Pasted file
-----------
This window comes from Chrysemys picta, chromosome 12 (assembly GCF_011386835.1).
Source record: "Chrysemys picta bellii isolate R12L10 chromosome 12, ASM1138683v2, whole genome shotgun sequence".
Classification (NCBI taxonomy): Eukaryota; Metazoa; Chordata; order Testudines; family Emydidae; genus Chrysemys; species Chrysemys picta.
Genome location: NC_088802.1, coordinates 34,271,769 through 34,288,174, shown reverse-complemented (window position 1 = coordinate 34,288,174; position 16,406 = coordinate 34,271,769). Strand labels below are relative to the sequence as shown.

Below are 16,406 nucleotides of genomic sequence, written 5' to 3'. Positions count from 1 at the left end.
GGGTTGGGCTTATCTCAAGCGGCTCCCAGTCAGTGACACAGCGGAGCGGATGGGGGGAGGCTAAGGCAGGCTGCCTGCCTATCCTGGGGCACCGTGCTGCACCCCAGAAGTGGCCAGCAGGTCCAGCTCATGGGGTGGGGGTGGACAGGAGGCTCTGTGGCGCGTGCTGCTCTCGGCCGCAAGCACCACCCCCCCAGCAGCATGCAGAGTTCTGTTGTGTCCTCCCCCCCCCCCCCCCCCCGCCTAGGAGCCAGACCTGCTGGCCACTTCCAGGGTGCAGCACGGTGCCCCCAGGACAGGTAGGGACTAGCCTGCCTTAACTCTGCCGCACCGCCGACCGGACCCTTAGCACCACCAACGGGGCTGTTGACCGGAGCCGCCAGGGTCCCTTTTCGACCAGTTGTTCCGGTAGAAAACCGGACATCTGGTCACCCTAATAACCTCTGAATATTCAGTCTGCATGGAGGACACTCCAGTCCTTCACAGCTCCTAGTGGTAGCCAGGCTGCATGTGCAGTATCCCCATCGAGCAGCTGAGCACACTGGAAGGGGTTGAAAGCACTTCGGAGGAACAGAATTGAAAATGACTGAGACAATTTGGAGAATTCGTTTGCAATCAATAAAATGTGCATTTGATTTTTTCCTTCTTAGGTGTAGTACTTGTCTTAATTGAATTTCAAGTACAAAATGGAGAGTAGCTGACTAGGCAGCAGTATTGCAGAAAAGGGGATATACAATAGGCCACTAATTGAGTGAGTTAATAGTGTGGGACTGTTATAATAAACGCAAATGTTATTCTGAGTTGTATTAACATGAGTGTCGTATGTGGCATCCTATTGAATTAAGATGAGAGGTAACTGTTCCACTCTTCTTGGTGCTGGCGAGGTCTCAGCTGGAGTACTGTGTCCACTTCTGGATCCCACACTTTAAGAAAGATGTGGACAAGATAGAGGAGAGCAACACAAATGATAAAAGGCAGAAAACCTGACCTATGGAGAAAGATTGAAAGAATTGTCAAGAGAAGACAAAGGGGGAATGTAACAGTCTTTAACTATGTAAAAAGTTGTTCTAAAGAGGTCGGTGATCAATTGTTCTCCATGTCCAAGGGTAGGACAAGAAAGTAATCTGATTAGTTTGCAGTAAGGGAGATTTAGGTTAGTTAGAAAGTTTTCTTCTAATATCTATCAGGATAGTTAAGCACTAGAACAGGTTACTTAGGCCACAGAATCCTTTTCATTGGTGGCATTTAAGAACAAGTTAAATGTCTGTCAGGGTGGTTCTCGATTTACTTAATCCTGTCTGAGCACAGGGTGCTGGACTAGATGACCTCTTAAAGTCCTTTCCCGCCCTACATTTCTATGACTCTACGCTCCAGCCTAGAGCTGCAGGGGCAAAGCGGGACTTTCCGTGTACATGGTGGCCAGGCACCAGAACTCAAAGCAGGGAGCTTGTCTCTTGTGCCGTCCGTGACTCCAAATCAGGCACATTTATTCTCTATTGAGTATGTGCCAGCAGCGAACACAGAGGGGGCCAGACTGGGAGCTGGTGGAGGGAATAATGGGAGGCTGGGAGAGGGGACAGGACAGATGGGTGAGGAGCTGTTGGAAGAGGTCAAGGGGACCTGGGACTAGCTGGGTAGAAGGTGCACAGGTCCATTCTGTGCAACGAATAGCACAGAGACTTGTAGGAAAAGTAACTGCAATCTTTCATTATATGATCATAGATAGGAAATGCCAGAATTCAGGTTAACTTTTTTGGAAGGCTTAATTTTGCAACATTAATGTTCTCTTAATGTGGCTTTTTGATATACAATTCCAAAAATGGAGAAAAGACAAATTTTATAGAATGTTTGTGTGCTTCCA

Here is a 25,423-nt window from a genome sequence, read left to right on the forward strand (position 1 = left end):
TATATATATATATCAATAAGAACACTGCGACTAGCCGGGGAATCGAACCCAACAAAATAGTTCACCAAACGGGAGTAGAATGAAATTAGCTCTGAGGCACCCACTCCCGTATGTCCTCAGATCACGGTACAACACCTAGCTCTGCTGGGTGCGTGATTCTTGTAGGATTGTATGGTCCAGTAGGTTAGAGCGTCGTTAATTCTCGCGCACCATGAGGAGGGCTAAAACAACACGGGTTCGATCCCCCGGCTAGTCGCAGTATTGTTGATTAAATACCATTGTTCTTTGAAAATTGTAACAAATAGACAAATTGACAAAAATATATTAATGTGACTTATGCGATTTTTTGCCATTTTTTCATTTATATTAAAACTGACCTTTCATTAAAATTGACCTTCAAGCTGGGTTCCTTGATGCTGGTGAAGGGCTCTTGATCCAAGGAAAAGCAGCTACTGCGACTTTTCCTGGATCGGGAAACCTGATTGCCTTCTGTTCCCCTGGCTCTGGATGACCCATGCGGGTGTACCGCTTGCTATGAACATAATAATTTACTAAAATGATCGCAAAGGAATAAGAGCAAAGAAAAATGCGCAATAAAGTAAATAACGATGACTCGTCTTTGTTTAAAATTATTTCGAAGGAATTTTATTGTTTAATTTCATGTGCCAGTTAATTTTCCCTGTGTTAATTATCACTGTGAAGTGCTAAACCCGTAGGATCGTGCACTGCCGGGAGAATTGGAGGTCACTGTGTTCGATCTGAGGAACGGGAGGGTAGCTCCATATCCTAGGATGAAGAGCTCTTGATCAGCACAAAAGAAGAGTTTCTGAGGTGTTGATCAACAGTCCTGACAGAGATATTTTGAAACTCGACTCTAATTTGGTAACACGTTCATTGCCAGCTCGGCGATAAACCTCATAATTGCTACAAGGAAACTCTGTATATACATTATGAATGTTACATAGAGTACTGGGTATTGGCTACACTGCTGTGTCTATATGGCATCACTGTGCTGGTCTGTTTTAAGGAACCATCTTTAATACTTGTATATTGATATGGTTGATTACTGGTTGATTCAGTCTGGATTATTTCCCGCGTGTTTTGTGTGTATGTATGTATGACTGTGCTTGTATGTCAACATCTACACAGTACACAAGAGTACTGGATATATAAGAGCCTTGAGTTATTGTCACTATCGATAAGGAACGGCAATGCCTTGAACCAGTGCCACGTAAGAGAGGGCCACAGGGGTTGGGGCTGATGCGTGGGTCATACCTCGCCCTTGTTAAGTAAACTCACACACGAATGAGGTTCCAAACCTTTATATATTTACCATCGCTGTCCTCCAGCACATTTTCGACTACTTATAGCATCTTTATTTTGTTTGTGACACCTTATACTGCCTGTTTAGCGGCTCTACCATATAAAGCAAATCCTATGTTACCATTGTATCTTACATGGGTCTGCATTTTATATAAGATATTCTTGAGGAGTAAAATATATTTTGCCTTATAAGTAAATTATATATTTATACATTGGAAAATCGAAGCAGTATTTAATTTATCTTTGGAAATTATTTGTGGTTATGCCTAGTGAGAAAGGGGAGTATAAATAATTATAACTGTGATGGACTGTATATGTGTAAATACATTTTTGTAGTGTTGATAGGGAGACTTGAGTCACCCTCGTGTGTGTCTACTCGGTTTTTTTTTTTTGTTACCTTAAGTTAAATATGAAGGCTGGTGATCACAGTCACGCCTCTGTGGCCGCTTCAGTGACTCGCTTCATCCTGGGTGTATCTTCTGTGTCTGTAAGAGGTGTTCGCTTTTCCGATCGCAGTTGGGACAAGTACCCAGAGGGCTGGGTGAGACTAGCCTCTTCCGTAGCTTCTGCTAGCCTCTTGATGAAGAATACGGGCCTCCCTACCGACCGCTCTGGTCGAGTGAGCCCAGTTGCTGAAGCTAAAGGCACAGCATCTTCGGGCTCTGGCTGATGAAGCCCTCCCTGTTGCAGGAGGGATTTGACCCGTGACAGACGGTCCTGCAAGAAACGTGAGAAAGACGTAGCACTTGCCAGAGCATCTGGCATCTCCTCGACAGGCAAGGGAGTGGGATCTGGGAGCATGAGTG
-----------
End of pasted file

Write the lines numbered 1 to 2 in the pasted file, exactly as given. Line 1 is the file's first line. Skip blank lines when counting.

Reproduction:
This window comes from Chrysemys picta, chromosome 12 (assembly GCF_011386835.1).
Source record: "Chrysemys picta bellii isolate R12L10 chromosome 12, ASM1138683v2, whole genome shotgun sequence".